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March Mehndi Madness 2007

Darcy of the Henna Lounge hosted a wonderful weekend of henna, Indian food, craftmaking and crude jokes!

See more photos here and here.

Now Serving Reno/Tahoe

After several months hiatus from the internet, I’m back with the news that I’ve moved home from San Francisco to Reno! The main Web site is also up with basic pricing info, contact info, etc.
Here’s a bit of what I’ve been doing lately, with promises of more to come!


Summer festivals and some leaky glitter poofers have reintroduced me to the joy of sparkles!
I like having glitter poofers for festivals because it breaks up the monotony of eight hours of squirting green goop on people. It gives me a reason not to hate my less favorite festival designs (because who can dislike glitter?). I think it also adds value to designs, which is integral for those tiny kanji or horoscope signs people want that barely meet the minimum design dollar amount.
This particular design is from Darcy’s Indo-Arabian e-book. The glitter was kind of a mistake — I meant to sprinkle a little bit on, but I hadn’t used the blue glitter poofer from Amerikan Body Art yet, so I didn’t know that the particular bottle was “looser” than the other bottles of glitter I ordered. After dumping a large amount at the tip of the design, I figured, why the heck not completely glitterize it?? It certainly goes well with jeans!

Paste consistency, and pretty cones

I’m experimenting with different henna recipes to get a consistently good consistency for doing designs — not so dry that it immediately cracks, not so sugary that the design flattens out and bleeds like a bad batch of cookies, not so thin that it just dribbles down the skin.

Last night I mixed the following recipe:

  • 5 teaspoons powder (scooped and leveled off with a knife)
  • 5 teaspoons chai tea, room temperature
  • 1/2 teaspoon honey
  • 1/4 teaspoon essential oils (mostly terping oils, but with some fragrant oils too)
  • 1/4 teaspoon lemon juice

I tried it out immediately after mixing, straining, and coning it and was able to do a beautifully delicate design:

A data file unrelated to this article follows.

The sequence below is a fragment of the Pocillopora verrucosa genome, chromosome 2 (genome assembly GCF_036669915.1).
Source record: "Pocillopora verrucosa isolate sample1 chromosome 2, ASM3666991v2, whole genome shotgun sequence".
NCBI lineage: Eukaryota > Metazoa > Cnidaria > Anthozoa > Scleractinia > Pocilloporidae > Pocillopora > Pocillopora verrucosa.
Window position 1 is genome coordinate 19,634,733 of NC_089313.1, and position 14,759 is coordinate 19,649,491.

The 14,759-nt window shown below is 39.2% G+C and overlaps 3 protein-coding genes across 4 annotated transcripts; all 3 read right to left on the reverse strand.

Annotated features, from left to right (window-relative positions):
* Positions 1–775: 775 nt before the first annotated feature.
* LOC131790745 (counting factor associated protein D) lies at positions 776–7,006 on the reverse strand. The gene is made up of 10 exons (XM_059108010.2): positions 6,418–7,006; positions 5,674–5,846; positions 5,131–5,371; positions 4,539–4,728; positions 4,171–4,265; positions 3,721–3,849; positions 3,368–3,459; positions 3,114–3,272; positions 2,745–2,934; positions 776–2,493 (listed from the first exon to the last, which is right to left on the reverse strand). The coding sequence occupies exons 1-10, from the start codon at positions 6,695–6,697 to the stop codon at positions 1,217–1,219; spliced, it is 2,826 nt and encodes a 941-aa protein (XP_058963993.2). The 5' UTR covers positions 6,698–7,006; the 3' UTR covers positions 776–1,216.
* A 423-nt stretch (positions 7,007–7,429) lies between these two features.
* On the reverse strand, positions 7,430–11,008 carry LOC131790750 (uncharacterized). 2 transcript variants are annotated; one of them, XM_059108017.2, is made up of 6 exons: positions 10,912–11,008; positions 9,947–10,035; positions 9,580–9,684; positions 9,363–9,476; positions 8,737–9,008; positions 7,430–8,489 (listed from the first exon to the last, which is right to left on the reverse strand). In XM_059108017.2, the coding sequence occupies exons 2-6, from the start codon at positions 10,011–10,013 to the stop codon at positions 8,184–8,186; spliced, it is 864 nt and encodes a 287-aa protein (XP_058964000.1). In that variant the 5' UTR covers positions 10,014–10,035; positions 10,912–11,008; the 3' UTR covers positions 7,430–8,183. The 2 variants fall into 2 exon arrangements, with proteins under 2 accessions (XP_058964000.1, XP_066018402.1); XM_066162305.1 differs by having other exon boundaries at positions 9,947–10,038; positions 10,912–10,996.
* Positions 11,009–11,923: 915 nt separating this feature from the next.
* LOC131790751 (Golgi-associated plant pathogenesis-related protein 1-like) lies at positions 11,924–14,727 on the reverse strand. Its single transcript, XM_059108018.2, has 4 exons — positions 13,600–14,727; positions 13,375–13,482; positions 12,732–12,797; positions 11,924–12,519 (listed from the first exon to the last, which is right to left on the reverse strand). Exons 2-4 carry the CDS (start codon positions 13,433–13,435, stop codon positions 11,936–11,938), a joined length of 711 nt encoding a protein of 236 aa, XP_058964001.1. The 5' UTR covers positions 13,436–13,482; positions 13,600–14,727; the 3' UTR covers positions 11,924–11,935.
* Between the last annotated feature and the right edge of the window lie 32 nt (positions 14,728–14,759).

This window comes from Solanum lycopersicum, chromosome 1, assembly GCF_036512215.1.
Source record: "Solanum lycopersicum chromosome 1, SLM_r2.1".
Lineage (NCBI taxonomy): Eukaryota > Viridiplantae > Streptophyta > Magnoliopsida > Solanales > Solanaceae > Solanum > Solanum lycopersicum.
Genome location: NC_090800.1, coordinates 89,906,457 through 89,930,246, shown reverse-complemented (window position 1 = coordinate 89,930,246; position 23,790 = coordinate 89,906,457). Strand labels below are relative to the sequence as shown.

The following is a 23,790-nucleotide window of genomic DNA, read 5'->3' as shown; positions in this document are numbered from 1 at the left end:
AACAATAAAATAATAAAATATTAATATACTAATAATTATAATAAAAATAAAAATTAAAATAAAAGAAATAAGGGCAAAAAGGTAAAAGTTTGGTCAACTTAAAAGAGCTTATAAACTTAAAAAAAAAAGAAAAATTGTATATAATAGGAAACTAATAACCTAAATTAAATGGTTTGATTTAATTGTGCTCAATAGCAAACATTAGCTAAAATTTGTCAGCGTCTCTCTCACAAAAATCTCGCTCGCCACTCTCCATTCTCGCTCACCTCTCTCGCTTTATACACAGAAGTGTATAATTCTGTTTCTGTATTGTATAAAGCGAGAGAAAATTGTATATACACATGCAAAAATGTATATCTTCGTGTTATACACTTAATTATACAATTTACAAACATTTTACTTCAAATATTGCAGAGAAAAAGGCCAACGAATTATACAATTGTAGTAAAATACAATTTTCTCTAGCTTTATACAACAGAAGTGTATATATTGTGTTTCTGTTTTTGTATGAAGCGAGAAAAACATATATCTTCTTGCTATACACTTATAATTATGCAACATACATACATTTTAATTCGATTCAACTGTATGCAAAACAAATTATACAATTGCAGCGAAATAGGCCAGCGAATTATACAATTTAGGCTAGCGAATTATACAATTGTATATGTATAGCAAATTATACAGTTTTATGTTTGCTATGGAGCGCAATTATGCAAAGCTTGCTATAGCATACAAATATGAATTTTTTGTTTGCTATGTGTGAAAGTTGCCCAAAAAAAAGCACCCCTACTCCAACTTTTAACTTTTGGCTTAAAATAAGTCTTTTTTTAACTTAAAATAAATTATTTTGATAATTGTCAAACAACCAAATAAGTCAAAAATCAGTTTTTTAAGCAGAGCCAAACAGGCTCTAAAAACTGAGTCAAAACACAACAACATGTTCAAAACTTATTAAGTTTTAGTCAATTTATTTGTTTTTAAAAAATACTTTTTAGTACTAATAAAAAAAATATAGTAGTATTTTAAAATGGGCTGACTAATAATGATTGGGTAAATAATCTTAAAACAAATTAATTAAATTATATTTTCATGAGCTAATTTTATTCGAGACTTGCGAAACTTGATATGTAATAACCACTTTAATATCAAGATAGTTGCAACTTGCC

Unfortunately it won’t stain because the henna didn’t have time to set, thus there was little to no dye release. 🙂 I coned it and left it out overnight, and popped it into the refrigerator this morning before work. I’ll test the staining power of it tonight sometime.

For a sealant, I nuked a bit of lemon juice, sugar, and honey in the microwave, stirred it up, and dabbed it on with a paper towel. That stuff did NOT want to come off in the morning! Nor did any of it flake off in the tissue I wrapped it in.

After I get this straight, I’m going to experiment with using molasses instead of honey, making my henna vegan.

Also, I found out that these oversize holographic origami papers from Japantown make awesome cones:


In other news, be on the lookout in the next couple weeks for the launch of my new henna site, HandfulofHenna.com! My ultimate goal is to integrate this blog and gallery into the new site using Moveable Type, adding sections for articles, recipes, designs, and booking information should you need a Bay Area henna artist. 😉 I promise to dedicate an entire section to henna hair care with photos and summaries of the experiments I blogged here in the past year or so.

Thanks, and happy hennaing!

Challenging the norm

A lot of interesting things have been going on in my blogging absence! Here’s an attempt to keep you guys up to speed.